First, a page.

This draws to an end a series that we have been preaching about giving: our time, talent and money. We’ve thought about how our giving needs to be done in thankfulness, in gratitude to God for all that He gives us. We’ve thought about how our giving may develop over time as our understanding of need grows as does our likeness and love of Christ. We’ve remembered that what we give offers life - it offers us as church an opportunity, not just to pay the bills but to allow us to follow God and participate fully in what He is doing amongst us. We have remembered the importance of giving proportionately from our disposable income whether 5% directly to our local church and 5% elsewhere charitably or 10% to the local church, either way we have remembered the importance of giving generously back to God through His church.
This Passion Sunday we get a foretaste of the Easter story, as we hear of the raising to life of Jesus’ friend Lazarus.
Jesus does not accept Lazarus’ death is the final word. We could have an interesting discussion about why Jesus seems to willingly allow Lazarus’ death and how we might feel about that, but it’s clear from what we hear this morning, that He, and Martha and Mary, know that resurrection is on the cards and death is not the end.
The thing is, it seems that both Martha and Mary, whilst both seeming to accept that Jesus is the Messiah, are bound in the understanding that resurrection is something that will happen at some point in God’s future. Jesus seeks to set them, and us free.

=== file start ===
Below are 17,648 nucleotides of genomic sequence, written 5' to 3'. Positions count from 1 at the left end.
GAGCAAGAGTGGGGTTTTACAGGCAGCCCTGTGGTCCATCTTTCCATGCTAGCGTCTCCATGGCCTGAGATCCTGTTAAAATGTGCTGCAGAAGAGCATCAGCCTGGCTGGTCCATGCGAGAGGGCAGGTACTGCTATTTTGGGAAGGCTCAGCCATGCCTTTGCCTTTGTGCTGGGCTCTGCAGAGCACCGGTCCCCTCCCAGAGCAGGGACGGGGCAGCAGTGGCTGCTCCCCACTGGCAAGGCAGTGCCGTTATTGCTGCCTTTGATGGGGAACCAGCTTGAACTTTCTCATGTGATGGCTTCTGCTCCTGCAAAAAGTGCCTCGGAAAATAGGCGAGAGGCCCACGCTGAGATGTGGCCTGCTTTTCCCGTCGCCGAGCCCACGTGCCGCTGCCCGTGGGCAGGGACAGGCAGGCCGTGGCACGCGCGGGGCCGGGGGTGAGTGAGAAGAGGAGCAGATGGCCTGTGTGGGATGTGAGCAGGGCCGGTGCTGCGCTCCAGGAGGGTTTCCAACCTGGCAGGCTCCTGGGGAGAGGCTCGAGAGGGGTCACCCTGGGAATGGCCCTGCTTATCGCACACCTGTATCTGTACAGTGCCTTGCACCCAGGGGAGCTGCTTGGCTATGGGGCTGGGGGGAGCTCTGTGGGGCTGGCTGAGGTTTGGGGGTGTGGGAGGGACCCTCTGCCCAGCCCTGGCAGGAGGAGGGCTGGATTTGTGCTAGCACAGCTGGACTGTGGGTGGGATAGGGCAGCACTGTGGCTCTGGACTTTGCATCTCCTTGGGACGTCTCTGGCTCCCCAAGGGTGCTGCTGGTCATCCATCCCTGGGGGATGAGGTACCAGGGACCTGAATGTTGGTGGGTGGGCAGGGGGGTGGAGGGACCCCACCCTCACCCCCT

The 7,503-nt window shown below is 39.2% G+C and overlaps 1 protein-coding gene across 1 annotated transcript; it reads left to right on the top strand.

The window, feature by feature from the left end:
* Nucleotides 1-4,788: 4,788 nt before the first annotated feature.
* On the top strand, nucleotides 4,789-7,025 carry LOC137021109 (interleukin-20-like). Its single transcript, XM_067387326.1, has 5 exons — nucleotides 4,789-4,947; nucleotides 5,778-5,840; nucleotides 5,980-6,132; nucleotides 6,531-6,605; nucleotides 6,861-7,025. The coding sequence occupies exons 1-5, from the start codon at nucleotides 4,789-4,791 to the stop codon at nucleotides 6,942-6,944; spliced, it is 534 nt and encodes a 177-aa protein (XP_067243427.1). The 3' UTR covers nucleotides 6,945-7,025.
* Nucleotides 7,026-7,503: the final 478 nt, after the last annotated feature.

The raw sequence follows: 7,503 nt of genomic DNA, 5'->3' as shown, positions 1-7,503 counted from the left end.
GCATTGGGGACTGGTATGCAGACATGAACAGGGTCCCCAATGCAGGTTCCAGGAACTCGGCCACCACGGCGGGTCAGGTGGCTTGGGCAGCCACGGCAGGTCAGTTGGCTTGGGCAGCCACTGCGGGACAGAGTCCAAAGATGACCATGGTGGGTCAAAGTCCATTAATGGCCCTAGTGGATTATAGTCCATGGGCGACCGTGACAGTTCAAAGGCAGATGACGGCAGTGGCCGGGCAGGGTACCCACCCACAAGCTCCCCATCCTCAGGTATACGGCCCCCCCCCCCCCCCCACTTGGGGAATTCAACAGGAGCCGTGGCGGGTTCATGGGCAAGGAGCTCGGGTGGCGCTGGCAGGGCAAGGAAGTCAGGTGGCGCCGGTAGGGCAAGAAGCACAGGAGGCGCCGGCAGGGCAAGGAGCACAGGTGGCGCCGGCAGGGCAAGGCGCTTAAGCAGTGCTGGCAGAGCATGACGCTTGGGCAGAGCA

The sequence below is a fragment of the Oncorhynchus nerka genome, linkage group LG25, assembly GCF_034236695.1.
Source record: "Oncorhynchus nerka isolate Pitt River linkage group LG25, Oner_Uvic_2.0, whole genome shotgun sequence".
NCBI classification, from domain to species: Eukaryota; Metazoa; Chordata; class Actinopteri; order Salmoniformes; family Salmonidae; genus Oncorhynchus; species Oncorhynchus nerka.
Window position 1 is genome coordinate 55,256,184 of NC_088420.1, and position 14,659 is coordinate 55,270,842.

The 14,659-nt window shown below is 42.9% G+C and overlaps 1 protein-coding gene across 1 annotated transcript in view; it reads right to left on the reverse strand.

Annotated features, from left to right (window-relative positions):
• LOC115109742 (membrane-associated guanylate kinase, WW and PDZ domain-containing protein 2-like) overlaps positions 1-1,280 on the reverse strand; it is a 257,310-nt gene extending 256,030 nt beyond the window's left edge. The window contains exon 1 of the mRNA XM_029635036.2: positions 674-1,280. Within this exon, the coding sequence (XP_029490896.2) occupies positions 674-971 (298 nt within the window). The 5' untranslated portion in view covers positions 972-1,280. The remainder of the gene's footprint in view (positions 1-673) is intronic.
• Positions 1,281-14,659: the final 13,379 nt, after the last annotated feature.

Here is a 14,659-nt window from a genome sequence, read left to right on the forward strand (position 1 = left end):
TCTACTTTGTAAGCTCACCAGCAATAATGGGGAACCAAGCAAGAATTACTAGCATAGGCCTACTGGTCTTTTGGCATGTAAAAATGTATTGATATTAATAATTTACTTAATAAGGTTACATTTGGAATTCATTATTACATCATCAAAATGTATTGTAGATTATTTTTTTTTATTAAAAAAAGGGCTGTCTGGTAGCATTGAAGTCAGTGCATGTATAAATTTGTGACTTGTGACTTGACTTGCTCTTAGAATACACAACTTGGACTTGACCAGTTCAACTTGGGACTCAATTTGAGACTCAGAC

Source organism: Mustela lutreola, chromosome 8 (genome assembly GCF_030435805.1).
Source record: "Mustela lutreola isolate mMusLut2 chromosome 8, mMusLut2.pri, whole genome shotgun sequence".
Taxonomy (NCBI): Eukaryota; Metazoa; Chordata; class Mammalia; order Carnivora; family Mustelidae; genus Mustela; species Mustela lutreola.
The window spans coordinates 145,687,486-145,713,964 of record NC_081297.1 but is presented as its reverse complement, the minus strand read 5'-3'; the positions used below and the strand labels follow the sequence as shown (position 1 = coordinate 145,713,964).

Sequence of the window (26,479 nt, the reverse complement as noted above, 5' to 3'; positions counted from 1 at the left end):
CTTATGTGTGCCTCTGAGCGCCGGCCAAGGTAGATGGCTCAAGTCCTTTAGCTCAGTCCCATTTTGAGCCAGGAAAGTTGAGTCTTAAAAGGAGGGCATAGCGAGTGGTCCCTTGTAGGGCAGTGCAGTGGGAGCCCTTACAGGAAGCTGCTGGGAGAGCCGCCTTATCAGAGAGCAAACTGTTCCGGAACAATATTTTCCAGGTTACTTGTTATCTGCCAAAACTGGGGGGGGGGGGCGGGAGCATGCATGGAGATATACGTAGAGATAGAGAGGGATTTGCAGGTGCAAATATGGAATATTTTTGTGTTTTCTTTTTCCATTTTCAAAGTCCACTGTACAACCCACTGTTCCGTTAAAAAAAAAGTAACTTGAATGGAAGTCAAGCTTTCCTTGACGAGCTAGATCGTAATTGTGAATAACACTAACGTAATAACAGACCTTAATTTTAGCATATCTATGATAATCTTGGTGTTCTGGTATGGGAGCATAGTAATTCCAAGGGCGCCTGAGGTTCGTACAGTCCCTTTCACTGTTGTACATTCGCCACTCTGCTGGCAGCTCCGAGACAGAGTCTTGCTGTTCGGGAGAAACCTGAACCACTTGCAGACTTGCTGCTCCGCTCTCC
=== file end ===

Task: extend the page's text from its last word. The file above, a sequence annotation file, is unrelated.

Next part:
Jesus offers Resurrection and life. Resurrection is not bringing back to life what was dead - that resuscitation and leads to death again. Neither is it about re-creation - having another go like a potter fashioning a pot on the wheel. Resurrection is about something totally new - and as we look ahead to Easter, the fact that the Risen Jesus is not recognised by His closest friends and is not bound by norms and expectations points to that, but it is something for later.
The fact that Jesus also offers life though is surely something for now. The life that Jesus offers is surely one therefore orientated by the love of God and His priorities. As we grow in faith and trust of Jesus, His priorities become our priorities.
One of the things I am sure many of us do is, when the monthly bank statement arrives is open it, and then go back through it, just to make sure that there is nothing untoward on it. But go back and have another look at yours. Nothing, I believe, shows in black and white, what our priorities in life actually are. It clearly records where and on what our disposable income goes, and therefore (essentials like heating, lighting, insurance, food and clothing aside) where our priorities as people lie. As Christian people, our first priority in life for all of our life needs to be God - and if what we spend our disposable income on is not reflected in those terms on that piece of paper, we perhaps need to ask ourselves some hard questions. As Jesus said - the greatest commandment, the values that should be at our heart, that should run through us like a stick of rock, are that we should love God with all that we are first and for most, and our neighbours as ourselves.